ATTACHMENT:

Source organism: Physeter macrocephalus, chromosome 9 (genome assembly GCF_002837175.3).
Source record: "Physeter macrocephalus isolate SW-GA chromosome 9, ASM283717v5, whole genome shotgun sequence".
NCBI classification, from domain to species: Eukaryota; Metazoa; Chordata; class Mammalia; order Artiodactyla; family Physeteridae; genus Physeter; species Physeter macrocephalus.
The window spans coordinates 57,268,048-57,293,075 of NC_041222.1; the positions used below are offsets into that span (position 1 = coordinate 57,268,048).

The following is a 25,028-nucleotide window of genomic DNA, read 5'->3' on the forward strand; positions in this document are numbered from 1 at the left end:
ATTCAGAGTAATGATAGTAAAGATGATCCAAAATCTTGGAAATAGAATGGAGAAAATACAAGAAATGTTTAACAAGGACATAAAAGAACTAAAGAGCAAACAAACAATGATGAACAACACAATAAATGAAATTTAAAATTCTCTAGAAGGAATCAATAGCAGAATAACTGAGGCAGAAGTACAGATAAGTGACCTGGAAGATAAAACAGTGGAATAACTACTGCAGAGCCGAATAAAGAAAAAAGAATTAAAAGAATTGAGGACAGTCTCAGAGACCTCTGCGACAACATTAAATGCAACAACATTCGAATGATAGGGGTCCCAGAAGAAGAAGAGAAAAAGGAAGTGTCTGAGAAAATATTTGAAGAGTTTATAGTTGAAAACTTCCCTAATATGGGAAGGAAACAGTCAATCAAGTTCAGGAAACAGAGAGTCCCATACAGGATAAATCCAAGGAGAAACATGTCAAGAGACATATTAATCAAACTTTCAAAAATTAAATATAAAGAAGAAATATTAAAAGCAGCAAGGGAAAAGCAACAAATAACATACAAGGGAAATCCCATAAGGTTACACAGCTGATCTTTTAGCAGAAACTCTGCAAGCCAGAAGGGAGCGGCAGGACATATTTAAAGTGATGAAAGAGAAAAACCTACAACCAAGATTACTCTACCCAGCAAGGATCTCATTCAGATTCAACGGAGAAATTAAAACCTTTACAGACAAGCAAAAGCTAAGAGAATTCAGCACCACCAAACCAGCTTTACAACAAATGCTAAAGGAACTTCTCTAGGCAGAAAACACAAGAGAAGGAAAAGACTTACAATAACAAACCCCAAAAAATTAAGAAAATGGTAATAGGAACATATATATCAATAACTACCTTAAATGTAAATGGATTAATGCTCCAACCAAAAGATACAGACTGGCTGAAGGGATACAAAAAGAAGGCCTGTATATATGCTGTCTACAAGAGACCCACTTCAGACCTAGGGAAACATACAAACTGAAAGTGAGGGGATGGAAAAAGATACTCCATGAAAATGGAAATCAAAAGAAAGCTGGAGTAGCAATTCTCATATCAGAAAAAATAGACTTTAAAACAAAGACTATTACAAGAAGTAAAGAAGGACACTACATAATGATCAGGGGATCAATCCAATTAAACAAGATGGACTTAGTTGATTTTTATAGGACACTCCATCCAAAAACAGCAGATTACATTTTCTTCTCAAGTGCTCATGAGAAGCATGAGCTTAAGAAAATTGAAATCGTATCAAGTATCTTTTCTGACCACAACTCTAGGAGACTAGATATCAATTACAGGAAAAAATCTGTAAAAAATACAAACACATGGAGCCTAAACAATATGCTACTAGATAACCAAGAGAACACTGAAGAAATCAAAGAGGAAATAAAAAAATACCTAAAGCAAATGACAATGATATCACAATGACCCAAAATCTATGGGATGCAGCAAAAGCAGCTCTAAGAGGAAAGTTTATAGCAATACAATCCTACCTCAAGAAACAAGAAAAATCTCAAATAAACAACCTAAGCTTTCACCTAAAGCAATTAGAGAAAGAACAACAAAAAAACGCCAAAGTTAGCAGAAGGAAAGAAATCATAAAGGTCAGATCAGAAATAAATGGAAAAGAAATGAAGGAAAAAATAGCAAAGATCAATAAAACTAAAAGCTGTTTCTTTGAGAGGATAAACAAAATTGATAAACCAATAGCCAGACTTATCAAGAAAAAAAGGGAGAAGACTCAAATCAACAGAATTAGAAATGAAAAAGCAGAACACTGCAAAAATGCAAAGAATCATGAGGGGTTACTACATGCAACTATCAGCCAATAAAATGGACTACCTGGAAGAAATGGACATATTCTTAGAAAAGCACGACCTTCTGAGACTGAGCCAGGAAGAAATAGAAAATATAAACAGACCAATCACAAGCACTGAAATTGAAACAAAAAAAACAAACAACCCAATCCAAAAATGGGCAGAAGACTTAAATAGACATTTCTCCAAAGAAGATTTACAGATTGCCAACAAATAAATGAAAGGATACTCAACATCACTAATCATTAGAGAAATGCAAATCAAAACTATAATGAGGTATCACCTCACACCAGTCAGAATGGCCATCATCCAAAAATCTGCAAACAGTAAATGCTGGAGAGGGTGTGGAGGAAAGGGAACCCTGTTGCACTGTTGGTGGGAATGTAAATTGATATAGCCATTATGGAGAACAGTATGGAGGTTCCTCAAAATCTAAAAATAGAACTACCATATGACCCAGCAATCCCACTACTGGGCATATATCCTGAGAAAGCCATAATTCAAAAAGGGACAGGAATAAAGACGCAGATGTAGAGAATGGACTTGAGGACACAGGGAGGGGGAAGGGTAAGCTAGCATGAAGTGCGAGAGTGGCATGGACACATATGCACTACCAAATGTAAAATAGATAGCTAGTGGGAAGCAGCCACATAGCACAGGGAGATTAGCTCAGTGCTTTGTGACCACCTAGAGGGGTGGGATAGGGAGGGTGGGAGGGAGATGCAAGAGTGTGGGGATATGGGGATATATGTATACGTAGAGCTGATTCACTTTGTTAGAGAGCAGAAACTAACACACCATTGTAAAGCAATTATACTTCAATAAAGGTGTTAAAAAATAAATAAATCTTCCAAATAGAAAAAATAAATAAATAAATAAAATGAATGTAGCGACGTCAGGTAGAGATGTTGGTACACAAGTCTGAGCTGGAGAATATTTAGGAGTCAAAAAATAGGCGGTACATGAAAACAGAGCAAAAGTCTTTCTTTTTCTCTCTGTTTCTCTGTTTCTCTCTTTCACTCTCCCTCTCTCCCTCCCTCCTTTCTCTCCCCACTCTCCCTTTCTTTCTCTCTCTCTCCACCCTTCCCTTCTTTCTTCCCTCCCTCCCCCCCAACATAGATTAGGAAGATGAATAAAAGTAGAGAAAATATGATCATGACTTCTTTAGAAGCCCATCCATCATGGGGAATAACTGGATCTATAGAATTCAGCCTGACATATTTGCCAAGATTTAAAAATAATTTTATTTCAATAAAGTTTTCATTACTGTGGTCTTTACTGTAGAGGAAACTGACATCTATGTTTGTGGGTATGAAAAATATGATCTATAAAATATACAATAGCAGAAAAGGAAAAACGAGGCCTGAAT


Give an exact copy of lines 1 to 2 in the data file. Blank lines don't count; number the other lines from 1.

Source organism: Physeter macrocephalus, chromosome 9 (genome assembly GCF_002837175.3).
Source record: "Physeter macrocephalus isolate SW-GA chromosome 9, ASM283717v5, whole genome shotgun sequence".